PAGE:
Paris, France


Due to the delay in Dover-Calais, we reached Paris few hours later than expected. It was already twilight when we arrived at the city. Not much time for exploration. We’ll leave that for the next day.



Architecture – grand and elaborate structures and statues, meticulous and intricate, rich in historical significance or artistic relevance, could be observed almost everywhere in Paris. Most notably its museums and churches and other monumental structures : The Louvre, Notre Dame, Arc du Triomphe, Musee d’Orsay, etc.




People – Parisians have a reputation as being stuck up, snobby and rude, and they do indeed live up to their reputation! There are some exceptions of course, for a few friendly ones. There are also all sorts of people here in Paris, more foreigners than locals, it seems. Similar to the London scene. Or was it just because we were mostly in the “tourist trap”, which was the center of attraction for all the foreigners to come do their businesses.


Bohemian Paris –  Sacré Cœur looked like a haunted white castle at night. Montmartre seems pretty interesting, the arts and the buildings in general. It’s where all the famous artists used to have studios or worked when they first started their careers, from the likes of Claude Monet, Pablo Picasso and Vincent Van Gogh. It is also known as a nightclub district, close to it is the Moulin Rouge, the famous and very expensive cabaret cum restaurant, best known as the birthplace of the can-can dance.



Eiffel Tower & Seine River Cruise – The queue at Eiffel Tower was simply too long to worth spending the time waiting. Queue to buy tickets, and then the queue to go up the lifts. So we took the Seine River cruise instead. For €14, you have a choice of either an open top sightseeing cruise with commentary, or a hop-on /hop-off one without.




TransportationThe Underground or Tube as what is called in London, is called Metro in Paris. The system looks complicated enough for a first timer, but once you understood how to interpret the map and the signages, they are not that difficult to navigate. A pack of 10 Metro tickets costs €14, with each ticket can be reused within the duration of 1.5 hours to any destination within the Metro system. Alternatively, you can opt to discover the city with a range of open-top sightseeing buses available in the city.



Food – Didn’t stay in Paris long enough to taste real French cuisine, but we had a nice little dinner in a busy little side street cafe in Montmartre. It was the nicest meal i had in Paris. It looks like a simple foot long hot dog spread on a long baguette, with salad and stuff, but the taste was incredibly delicious. Miam! C’est un régale! 🙂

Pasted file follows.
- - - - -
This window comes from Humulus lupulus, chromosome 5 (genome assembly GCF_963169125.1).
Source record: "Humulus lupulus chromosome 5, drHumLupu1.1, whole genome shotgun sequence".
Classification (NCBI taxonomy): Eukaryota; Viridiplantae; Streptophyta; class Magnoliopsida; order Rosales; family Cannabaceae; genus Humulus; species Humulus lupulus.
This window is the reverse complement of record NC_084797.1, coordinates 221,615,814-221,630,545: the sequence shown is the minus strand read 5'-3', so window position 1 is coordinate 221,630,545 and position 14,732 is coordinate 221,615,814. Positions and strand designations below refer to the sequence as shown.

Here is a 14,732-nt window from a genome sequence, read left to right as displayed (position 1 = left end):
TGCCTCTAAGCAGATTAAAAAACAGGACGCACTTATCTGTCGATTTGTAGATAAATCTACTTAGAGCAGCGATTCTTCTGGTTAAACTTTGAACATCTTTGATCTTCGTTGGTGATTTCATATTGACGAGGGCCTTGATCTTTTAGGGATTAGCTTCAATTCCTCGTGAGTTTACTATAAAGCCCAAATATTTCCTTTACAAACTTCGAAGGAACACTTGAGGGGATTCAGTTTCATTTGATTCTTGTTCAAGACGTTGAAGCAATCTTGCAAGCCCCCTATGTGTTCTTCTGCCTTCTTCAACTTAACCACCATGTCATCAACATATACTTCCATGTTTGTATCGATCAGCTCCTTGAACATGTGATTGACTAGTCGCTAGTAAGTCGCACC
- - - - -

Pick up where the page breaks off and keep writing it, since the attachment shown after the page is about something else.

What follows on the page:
Toilets – However, there was one thing i noticed about Paris, there seems to be very few public toilets around. Not when you really needed one, at least, that was the case for me. We have to walk all the way from Notre Dame to the Louvre and to the Jardin des Tuileries to find a bloody toilet which charges €1 for entry and don’t allow you to take your time washing hands or stand in front of the mirror for too long (there was actually a full-time staff positioned there to ensure of this). It was utterly ridiculous!


Parks & Gardens – Plenty amidst the city centre itself, they are spacious and well maintained, with plenty of benches for picnickers or tourists to hang out. They are also popular for Parisians to walk their dogs, family’s day out, children playing football, or youths to just laze around sunbathing.



Le Pont des Arts – This is a cute little story i would like to share here. We came across this pedestrian bridge over the Seine River in Paris, it’s called the “Love Padlock Bridge”. It’s supposed to be a romantic feature in the city known for romance. The story behind it is like this : A few years ago there was a very popular movie ( it has a mushy title but i’ve forgotten what it was), about a lovesick couple who decided to engrave their names and declaration of love onto a padlock, hook it onto a bridge, lock it, then throw away its key into the river to symbolise their everlasting love for each other.

This act has inspired lots of young lovers to do the same in Paris; there are even shops and vendors selling padlocks nearby, to facilitate your romantic endeavour! And so the crazy trend has continued up till today, and this Love Padlock Bridge ended up with hundreds if not thousands of padlocks now, in various shapes, sizes and colours. So many that the Paris city council needs to cut them off on a regular basis. But they will still leave the extra nice and unique ones there… they are still romantic Parisians after all….


Parlez-vous Français?

First time putting my knowledge of the French language into practical use. Not really to converse, but just to read some signages, notices, instructions and labels, and most importantly, the menu….. Hmm, not bad for a half past six, at least my studies didn’t go into complete waste!

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